15-minute city

Area meeting needs within 15 minute walk or cycle / From Wikipedia, the free encyclopedia

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The 15-minute city is a residential urban concept in which most daily necessities and services, such as work, shopping, education, health, and leisure, should be located within an easily reachable 15-minute walk or bike ride from any point in the city[1][2][3][4][5]. This approach aims to reduce car dependency, promote healthy and sustainable living, and overall improve the quality of life for city dwellers.

Implementing the 15-Minute City concept requires a multi-disciplinary approach, involving transportation planning, urban design, and policymaking, to create well-designed public spaces, pedestrian-friendly streets, and mixed-use developments. Moreover, this lifestyle shift may be fostered by the implementation of information and communications technology (ICT), mainly that of remote work, which can reduce unnecessary daily commuting.The concept has been described as a "return to a local way of life"[6].

The concept roots can be traced in pre-modern urban planning traditions, where walkability and community living were the primary focus before the advent of street networks and automobiles. In recent times, it builds upon similar pedestrian-centered principles found in New Urbanism, TOD, and other similar proposals that promote walkability, mixed-use developments, and compact, livable communities[7]. Numerous models have been proposed about how the concept can be implemented, like 15-minute cities being built from a series of smaller 5-minute neighborhoods, also known as complete communities or walkable neighborhoods[8].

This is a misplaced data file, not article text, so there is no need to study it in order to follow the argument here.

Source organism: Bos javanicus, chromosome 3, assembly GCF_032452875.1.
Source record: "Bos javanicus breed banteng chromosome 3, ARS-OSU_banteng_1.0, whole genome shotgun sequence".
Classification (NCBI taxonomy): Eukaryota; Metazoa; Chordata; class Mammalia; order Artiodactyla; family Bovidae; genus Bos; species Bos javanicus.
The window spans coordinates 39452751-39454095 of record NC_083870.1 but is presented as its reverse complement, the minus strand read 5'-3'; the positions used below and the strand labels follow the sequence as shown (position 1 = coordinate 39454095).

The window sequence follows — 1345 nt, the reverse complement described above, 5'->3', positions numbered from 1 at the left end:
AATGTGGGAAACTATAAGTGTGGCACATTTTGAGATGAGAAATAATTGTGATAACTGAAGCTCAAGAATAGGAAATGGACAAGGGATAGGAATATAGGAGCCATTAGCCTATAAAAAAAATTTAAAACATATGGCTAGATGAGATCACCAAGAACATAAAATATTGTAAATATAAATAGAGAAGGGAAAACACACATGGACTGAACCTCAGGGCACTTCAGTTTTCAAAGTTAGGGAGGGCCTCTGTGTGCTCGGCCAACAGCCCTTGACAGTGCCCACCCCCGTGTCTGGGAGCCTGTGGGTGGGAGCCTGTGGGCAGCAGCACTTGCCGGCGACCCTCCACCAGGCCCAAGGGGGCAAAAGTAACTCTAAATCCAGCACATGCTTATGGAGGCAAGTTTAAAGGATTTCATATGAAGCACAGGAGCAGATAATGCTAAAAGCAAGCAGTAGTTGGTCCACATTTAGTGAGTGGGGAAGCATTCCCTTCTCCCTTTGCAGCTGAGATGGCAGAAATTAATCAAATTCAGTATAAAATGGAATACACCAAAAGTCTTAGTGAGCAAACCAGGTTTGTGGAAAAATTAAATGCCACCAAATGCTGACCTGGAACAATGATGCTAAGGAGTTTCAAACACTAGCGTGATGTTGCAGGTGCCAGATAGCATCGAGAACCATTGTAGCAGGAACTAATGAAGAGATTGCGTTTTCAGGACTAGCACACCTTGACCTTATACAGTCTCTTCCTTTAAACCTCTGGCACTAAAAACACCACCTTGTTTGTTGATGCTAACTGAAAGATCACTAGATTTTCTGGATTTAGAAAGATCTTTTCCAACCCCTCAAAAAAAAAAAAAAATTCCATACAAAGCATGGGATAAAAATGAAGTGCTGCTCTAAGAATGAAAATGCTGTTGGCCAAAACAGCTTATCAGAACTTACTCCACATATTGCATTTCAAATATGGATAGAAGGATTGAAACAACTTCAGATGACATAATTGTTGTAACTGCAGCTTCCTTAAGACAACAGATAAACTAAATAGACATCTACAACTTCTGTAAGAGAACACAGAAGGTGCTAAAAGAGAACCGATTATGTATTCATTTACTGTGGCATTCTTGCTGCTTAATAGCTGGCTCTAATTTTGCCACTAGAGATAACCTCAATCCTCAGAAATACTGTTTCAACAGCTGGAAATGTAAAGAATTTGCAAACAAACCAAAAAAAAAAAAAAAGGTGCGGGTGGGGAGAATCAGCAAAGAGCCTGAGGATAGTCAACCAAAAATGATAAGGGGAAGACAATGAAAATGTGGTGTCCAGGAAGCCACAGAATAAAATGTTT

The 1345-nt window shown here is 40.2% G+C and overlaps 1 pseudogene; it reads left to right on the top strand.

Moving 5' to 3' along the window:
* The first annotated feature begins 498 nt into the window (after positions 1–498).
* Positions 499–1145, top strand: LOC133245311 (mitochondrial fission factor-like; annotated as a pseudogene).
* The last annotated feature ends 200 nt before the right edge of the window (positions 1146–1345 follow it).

The concept gained significant traction in recent years after Paris mayor Anne Hidalgo included a plan to implement the 15-minute city concept during her 2020 re-election campaign, inspired by French-Colombian scientist Carlos Moreno who in 2016 coined the term[9]. Since then, a number of cities worldwide have adopted the same goal and many researchers have used the 15-minute model as a spatial analysis tool to evaluate accessibility levels within the urban fabric.[7][10][8][11]